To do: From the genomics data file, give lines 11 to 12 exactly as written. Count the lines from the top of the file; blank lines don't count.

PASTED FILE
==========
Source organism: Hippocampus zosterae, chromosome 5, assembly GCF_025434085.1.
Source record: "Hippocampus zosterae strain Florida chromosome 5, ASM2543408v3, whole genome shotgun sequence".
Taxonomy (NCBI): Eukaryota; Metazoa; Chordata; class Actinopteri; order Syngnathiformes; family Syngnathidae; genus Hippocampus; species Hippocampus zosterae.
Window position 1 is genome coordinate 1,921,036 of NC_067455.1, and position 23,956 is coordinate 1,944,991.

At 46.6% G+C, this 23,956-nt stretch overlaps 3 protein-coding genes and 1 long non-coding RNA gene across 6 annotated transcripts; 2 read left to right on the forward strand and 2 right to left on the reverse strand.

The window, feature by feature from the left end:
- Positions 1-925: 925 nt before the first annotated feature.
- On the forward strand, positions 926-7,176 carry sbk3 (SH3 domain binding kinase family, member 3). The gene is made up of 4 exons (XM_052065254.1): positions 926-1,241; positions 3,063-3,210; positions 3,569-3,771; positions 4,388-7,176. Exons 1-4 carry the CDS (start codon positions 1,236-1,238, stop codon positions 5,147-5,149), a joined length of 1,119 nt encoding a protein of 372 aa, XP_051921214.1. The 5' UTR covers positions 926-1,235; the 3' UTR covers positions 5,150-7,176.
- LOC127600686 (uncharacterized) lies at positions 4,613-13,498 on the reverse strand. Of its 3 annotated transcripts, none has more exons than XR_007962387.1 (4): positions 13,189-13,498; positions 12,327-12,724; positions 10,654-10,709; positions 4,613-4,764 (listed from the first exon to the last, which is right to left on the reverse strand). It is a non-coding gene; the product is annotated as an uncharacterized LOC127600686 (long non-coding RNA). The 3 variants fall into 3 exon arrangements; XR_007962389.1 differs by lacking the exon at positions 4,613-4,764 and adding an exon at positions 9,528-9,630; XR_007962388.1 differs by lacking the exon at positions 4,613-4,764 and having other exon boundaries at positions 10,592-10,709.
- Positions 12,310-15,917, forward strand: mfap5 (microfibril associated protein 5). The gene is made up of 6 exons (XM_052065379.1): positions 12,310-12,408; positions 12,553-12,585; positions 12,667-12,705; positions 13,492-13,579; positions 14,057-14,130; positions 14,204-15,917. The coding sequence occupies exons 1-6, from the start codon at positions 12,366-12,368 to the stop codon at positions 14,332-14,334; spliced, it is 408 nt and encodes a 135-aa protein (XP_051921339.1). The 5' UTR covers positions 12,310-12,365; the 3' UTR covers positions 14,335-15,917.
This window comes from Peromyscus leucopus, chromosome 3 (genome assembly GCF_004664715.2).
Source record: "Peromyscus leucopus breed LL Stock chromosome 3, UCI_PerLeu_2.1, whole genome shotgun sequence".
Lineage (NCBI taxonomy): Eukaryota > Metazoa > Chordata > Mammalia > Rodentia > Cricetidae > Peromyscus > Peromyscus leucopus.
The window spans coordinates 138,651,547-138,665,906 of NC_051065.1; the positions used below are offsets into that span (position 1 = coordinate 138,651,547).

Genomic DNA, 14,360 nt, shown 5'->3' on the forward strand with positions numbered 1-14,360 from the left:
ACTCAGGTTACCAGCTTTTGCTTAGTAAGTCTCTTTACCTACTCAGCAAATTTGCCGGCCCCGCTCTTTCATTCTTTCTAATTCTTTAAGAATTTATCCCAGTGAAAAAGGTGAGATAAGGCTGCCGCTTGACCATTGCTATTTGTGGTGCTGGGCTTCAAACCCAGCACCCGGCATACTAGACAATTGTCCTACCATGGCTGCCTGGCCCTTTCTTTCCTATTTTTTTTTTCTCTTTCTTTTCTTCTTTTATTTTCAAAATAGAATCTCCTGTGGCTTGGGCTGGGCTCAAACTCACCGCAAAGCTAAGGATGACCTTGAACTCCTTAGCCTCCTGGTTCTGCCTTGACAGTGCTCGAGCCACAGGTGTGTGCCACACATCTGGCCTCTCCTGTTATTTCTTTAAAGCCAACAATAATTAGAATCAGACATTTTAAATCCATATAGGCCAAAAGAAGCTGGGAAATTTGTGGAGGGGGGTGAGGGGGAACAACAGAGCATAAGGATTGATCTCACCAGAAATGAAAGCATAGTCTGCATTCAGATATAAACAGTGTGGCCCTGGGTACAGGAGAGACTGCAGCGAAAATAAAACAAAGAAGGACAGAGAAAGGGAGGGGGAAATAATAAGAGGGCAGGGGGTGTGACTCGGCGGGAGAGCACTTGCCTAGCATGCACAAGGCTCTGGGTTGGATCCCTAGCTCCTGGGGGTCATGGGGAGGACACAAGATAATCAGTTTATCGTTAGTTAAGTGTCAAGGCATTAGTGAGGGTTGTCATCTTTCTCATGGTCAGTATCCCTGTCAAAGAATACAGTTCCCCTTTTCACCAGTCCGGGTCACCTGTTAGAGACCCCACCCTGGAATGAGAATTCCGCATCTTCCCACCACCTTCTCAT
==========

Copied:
This window comes from Peromyscus leucopus, chromosome 3 (genome assembly GCF_004664715.2).
Source record: "Peromyscus leucopus breed LL Stock chromosome 3, UCI_PerLeu_2.1, whole genome shotgun sequence".